Back to Library
AIDS is caused by a virus called HIV (Human
Immunodeficiency Virus)When a person is infected with HIV, the virus infects and
can kill certain cells in the immune system called T-helper cells.
This weakens the immune system so that other opportunistic infections can
The HIV-infected person is said to have AIDS (Acquired Immunodeficiency
Syndrome) when they become sick with other specific infections or when the
number of T-helper cells has dropped below 200.
People at highest risk of AIDS and HIV infection are:
•People who share needles
•Men who have sex with other men
•Babies born to mothers who have HIV infection
•People who received blood transfusions or blood products before 1985
•Anyone who has sex with anyone who has or is at risk for AIDS or HIV
•HIV is in blood and other body fluids
The virus is in the blood, semen, menstrual blood, vaginal secretions, and
breast milk of HIV infected persons. The virus can be there even if the person
has no symptoms of HIV-infection or AIDS. People who are infected with HIV will
carry (and be able to pass on) the virus for the rest of their lives.
HIV is spread by exposure to HIV infected blood and HIV infected body fluids
HIV can be spread during sex, by sharing needles to inject drugs, or from
mother to baby (before or during birth, or by breast feeding).
HIV is rarely spread by getting stuck by a used needle, or by getting blood or
other infected body fluids onto a mouth, eyes, or broken skin.
The virus is not spread by casual contact like living in the same household, or
working with a person who carries HIV.
Certain symptoms and conditions may be associated with HIV/AIDS
These symptoms and conditions may include: fever, weight loss, swollen lymph
glands in the neck, under arms or groin, white patches in the mouth (thrush),
certain cancers (Kaposi's sarcoma, certain lymphomas, certain invasive cervical
cancers), and infections (Pneumocystis pneumonia, certain types of meningitis,
toxoplasmosis, certain blood infections, TB, etc.).
A blood test may tell if you have HIV infection or AIDS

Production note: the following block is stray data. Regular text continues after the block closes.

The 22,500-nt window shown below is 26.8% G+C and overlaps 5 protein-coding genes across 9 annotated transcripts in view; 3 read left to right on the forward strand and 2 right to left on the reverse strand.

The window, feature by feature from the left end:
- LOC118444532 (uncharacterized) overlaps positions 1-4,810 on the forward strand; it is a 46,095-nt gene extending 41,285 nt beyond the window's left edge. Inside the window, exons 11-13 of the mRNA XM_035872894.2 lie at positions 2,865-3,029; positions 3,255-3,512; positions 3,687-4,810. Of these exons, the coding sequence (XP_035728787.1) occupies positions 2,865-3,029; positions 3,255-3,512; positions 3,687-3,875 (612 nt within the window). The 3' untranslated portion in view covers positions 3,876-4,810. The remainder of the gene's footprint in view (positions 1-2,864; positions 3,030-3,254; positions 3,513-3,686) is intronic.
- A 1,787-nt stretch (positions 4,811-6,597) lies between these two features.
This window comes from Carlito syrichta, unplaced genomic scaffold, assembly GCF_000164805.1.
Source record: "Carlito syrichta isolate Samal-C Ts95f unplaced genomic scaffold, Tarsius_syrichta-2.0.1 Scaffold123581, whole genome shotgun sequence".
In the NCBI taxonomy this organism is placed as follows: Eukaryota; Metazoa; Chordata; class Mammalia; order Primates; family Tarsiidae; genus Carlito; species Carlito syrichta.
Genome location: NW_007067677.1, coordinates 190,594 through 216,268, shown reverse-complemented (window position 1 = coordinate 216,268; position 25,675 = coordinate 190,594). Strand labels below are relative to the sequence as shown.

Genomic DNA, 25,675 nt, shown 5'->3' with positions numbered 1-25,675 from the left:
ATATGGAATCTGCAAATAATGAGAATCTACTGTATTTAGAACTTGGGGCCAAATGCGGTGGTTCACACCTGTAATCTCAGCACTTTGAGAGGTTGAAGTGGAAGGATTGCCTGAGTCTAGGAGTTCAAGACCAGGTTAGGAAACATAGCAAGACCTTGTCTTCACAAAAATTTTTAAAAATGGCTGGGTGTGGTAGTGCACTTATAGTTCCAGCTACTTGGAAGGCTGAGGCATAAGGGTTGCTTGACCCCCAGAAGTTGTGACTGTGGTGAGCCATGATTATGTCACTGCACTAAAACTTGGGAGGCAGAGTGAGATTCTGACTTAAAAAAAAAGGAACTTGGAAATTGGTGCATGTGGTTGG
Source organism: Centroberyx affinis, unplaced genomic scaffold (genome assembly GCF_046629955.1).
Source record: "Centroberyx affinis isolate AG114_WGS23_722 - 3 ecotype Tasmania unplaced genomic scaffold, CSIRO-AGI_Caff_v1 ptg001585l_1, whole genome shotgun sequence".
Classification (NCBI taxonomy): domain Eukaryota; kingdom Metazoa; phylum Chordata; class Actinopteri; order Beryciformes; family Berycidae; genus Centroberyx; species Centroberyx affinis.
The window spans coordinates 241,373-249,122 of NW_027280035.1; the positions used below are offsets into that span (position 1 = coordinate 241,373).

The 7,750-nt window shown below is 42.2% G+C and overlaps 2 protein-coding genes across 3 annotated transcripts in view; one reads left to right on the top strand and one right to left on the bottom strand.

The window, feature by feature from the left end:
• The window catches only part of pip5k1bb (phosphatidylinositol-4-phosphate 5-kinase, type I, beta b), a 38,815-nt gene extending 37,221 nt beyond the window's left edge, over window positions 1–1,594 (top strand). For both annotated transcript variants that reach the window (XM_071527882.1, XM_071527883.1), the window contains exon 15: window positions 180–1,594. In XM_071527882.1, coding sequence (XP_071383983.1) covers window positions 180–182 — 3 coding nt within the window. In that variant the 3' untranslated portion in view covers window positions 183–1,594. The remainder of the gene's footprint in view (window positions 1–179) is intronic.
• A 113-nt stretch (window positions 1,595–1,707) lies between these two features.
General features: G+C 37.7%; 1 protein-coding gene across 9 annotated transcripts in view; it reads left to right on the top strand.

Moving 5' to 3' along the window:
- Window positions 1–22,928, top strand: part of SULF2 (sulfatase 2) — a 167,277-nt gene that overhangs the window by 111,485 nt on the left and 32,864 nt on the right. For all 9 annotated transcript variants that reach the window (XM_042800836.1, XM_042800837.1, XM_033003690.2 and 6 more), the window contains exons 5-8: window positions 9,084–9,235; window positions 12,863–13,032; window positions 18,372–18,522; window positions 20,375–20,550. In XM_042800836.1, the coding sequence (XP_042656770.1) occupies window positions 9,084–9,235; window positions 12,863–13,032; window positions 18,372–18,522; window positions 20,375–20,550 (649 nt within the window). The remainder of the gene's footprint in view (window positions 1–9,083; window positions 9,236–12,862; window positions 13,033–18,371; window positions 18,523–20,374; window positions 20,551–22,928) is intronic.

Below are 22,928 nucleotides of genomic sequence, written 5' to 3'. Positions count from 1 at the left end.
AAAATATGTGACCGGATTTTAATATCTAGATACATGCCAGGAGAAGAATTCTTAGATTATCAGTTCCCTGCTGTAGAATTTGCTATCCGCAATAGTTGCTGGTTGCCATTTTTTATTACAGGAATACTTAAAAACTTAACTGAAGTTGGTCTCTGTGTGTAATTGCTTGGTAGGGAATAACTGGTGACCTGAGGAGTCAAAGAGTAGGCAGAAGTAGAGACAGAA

You can get a HIV blood test at your doctor's office or Call your local health
department for information.
There is treatment for people with HIV infection and AIDS
Many drugs are available to treat the infections and cancers associated with
There are also drugs available for people with HIV infection that can help
prevent them from getting sicker.
HIV and AIDS are preventable
•Don't make illegal relations.
•People who use injection drugs should try to quit. Otherwise, never share
•People with HIV or AIDS should discuss their HIV status with their doctors
and dentists, and inform their sex and needle sharing partners.
•Women who are pregnant or planning a pregnancy are encouraged to talk with
their doctor about getting tested for HIV. If a mother is known to be infected
with HIV, there is treatment to decrease the chance that her baby will become
•Practices called Universal Precautions and Standard Precautions, such as the
use of gloves, goggles, gowns, etc., are used by health care practitioners for
transmission of any communicable disease including HIV.
Interested in translating health topics to somali language!
We give here simplified and accurate information about the disease
DISCLAIMER: This website is provided for
general information and it's run by medical students for medical students only
and is not a substitute for professional medical advice. We are not responsible
or liable for any diagnosis or action made by a user based on the content of
this website. We are not liable for the contents of any external websites
listed, nor do we endorse any commercial product or service mentioned or advised
on any of the sites. Always consult your own doctor if you are in any way
concerned about your health